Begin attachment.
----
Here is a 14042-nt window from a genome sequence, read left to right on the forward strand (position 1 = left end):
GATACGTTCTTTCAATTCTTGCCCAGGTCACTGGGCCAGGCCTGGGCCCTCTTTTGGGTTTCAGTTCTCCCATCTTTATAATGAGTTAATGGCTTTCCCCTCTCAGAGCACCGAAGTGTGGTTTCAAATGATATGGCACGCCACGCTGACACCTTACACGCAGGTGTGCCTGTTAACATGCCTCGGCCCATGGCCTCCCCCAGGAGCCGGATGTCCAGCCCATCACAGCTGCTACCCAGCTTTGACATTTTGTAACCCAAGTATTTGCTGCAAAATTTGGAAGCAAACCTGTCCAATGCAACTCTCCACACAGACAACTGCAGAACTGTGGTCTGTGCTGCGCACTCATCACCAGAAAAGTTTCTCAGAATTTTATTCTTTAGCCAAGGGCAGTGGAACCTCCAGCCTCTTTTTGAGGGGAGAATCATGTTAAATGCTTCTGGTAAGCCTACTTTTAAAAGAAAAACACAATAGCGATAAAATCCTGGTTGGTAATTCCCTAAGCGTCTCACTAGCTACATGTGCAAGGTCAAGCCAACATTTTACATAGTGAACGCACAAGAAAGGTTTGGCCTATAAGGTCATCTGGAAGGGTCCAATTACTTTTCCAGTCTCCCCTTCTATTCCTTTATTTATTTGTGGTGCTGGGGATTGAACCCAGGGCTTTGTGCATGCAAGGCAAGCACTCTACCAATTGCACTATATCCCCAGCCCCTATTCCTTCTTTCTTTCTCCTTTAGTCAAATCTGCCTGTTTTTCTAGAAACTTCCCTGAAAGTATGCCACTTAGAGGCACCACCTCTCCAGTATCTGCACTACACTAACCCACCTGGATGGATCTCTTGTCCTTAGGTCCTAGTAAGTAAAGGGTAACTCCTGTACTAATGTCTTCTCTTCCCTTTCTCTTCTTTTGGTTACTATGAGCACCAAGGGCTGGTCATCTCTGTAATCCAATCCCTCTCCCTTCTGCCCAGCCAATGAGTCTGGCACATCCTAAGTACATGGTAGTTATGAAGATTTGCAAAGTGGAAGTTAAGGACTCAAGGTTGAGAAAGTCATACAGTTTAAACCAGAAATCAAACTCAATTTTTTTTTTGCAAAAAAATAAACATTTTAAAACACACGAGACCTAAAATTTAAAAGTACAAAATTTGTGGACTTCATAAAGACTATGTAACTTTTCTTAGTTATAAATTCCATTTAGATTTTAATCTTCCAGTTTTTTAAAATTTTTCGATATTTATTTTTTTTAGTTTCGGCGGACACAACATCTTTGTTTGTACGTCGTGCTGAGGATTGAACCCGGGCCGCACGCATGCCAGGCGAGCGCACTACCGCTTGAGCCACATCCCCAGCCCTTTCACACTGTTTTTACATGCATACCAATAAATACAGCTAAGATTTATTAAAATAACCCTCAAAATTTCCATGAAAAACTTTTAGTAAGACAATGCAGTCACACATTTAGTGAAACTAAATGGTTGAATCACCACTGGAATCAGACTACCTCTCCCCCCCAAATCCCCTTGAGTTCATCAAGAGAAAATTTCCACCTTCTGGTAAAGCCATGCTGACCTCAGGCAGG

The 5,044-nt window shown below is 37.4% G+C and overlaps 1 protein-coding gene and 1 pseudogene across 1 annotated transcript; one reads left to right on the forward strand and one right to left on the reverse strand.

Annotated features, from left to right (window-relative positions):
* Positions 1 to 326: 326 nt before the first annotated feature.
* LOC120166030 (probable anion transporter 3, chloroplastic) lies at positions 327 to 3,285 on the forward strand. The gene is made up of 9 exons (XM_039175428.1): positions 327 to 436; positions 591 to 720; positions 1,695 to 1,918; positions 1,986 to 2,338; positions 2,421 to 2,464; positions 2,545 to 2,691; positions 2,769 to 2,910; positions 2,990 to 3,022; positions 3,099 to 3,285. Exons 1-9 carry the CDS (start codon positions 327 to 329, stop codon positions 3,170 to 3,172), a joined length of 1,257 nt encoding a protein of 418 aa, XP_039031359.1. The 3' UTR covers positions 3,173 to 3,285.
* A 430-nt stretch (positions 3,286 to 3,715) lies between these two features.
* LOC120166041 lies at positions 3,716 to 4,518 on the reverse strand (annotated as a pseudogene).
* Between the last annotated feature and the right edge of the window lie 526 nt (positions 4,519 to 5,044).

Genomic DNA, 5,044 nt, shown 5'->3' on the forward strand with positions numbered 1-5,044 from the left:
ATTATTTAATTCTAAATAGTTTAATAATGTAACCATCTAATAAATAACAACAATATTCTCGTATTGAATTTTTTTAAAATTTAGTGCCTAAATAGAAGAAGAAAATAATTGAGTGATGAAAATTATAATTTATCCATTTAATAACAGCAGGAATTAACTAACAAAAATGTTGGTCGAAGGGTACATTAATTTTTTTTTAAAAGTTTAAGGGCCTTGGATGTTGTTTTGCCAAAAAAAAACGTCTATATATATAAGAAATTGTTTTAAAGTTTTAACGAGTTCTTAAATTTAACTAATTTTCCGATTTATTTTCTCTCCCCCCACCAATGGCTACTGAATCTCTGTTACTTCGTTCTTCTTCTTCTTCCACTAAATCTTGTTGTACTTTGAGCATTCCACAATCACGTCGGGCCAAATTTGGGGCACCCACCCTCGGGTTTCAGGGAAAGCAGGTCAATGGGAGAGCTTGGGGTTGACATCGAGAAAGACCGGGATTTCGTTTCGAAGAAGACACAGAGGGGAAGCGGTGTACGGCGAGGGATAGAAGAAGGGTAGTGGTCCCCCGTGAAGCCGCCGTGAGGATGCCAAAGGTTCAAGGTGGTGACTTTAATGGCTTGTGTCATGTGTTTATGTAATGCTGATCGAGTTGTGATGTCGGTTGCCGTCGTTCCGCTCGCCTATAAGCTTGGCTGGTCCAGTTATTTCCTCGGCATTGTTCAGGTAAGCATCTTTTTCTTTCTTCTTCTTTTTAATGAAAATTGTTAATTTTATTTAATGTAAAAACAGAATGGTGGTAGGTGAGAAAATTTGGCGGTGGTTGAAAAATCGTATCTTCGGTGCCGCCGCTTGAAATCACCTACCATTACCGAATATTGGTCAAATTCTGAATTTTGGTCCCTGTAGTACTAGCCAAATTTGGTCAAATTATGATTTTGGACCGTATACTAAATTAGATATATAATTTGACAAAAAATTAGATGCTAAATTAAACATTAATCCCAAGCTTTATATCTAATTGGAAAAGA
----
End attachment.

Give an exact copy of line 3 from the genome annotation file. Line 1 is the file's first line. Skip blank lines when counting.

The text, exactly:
The 5,044-nt window shown below is 37.4% G+C and overlaps 1 protein-coding gene and 1 pseudogene across 1 annotated transcript; one reads left to right on the forward strand and one right to left on the reverse strand.